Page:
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Gold Funds on Anvil

Funds eye gold investments even though its price is falling and markets are rising...

Gold is back in favour! We are not talking about the price of the precious metal, which is on a downward slope at the moment, what we are referring to is its paper equivalent.

A couple of years after the launch of the first gold ETF, there has been a steady, if not noteworthy, rise in their collections. Their, as yet, limited appeal can be gauged from the fact that there are just 6 mutual funds which have considered it fit to launch this product.

That seems to be changing now, with a slew of funds looking to invest in gold and gold-related securities as can be seen from their filings with the Securities and Exchange Board of India (SEBI). However, no such improvement in popularity has happened for gold ETFs.

Investors should note that these new funds are based on gold, but they are not gold ETFs. The primary difference is what the rules ask of investors. In fact, the primary positive behind the issue of such products is that they ask very little of the investors in terms of paperwork.

The second difference between these new funds and gold ETFs is that while gold ETFs invest only in physical gold, these new products, called just gold funds, can also invest in gold mining companies as well - on stock markets.

The asset management companies (AMCs) that are coming up with new gold funds are Reliance, Kotak, UTI, Sundaram BNP Paribas and IDFC. Kotak, Reliance and UTI already have a presence in gold ETFs, the other two have no such funds in their portfolio. These AMC are looking to unveil gold funds, primarily to make it possible for investors to buy without getting involved in the bureaucracy that trading in India entails.

These funds are largely planning to invest in gold and gold-related assets and only a small portion will be in cash and fixed income instruments. The fund from Sundaram BNP Paribas, Sundaram BNP Paribas Gold Plus, however, differs from the rest as it offers 3 schemes within this fund. It has indicated it will be investing variable proportions into gold related securities under its schemes, and keep the balance in equity and equity-related instruments.

Currently, there are 3 more gold funds in existence that invest in gold mining companies - AIG World Gold and DSPBR World Gold that invests through international funds and UTI Wealth Builder Fund - Series II which invests in gold ETFs.

Gold and gold related-securities include physical gold, gold ETFs and stocks of gold mining companies. Gold ETFs hold physical gold in their vaults while their units are traded on the stock exchanges. Each unit represents a certain quantity of physical gold. Investors need to have a demat account to buy gold ETF units.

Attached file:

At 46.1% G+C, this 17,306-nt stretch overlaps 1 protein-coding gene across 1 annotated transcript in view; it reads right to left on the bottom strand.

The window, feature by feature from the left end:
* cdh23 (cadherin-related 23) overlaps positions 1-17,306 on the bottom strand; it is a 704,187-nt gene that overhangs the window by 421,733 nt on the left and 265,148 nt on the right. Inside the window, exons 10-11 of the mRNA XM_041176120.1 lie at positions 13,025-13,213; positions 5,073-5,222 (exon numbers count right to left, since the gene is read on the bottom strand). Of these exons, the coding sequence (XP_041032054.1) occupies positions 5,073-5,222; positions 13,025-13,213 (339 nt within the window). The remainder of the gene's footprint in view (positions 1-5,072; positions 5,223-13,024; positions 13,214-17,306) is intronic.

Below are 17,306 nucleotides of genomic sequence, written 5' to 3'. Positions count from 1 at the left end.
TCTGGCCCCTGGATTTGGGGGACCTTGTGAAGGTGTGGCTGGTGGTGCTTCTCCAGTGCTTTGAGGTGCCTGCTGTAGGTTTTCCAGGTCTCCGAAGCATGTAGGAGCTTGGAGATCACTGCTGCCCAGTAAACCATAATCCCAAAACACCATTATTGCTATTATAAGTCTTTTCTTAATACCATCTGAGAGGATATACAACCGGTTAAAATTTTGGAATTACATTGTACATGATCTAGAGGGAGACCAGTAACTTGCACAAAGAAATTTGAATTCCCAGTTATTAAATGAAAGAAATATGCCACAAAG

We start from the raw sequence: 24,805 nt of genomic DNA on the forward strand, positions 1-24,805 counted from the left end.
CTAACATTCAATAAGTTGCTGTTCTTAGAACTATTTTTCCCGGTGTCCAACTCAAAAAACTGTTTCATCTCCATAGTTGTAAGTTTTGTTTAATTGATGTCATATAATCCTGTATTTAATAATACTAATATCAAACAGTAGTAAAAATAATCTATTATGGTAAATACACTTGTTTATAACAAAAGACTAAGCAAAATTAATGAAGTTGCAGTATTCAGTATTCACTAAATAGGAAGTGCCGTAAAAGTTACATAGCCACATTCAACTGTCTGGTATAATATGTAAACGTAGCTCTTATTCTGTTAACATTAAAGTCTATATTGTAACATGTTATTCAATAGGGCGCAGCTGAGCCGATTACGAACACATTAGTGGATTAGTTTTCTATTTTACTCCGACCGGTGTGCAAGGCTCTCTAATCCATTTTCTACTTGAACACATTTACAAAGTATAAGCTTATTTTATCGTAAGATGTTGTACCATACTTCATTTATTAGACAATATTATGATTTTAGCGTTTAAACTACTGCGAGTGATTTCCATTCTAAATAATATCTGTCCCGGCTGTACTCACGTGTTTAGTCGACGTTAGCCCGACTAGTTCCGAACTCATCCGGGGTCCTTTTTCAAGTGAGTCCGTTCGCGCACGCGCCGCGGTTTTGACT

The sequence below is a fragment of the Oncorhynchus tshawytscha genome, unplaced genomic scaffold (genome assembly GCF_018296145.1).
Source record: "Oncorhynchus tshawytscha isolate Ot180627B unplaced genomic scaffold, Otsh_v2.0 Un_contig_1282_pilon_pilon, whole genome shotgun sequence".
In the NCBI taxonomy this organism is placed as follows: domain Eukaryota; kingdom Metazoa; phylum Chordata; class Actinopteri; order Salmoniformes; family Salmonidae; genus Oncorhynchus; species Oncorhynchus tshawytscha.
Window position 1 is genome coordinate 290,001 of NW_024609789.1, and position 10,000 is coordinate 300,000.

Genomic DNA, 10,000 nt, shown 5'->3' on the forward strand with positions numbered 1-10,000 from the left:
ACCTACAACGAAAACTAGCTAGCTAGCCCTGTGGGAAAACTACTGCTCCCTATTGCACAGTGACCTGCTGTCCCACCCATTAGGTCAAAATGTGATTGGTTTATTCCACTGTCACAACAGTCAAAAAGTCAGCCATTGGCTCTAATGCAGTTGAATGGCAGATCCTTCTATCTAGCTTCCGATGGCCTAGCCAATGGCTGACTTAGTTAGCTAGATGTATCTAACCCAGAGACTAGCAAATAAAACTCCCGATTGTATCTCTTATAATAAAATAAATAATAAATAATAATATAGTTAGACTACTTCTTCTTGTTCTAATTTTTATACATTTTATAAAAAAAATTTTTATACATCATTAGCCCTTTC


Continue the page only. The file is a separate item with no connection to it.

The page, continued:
However, paper- and bureaucracy-wary investors looking to avoid the hassle of opening a demat account will find the new open-ended gold funds quite helpful. No such requirement is mandatory in these new funds. However, if you already have a demat account, then it will not stop you from investing. This official rule by-passing convenience, however, comes at a cost, as these funds will be charging fund management expenses ranging from 0.70 per cent to 2.50 per cent.

Check Out: Gold ETFs

Due to the uncertainties prevailing in global economies, gold, which is considered a hedge against markets volatility, had gained 25.61 per cent in 2008, one of the riskiest years on record when millions of investors and global investment banks had been virtually pauperized due to the worldwide financial crisis. But since the beginning of the current year, as various economies started showing signs of a slight recovery, interest is back in the equity markets. As a result people have been liquidating their positions in the yellow metal and transferring those funds into the stock markets to take a chance and book higher profits that are theoretically available there. As a result, during the 3 months ended May 18, 2009, gold fell 8.65 per cent, while the Sensex gained 58.45 per cent.

But if investing in gold is the primary purpose of investors, then some of these new funds might not be the right choice to achieve the goals they are eyeing. The reason behind that is that these funds' mandate allows them to invest in gold mining companies and as such they will not be able to track the movements in gold prices as closely as they can if they invest in gold ETFs. The stock prices of gold mining companies are also dependent upon a host of other factors apart from gold prices.

What these new funds offer is another way to invest in gold and these may or may not be able to generate the kind of returns investors want. At the moment, as there is no history behind them to gauge their performance, making any surmise about their delivery capabilities would be inappropriate.

Also Read: Dodging the Demat Account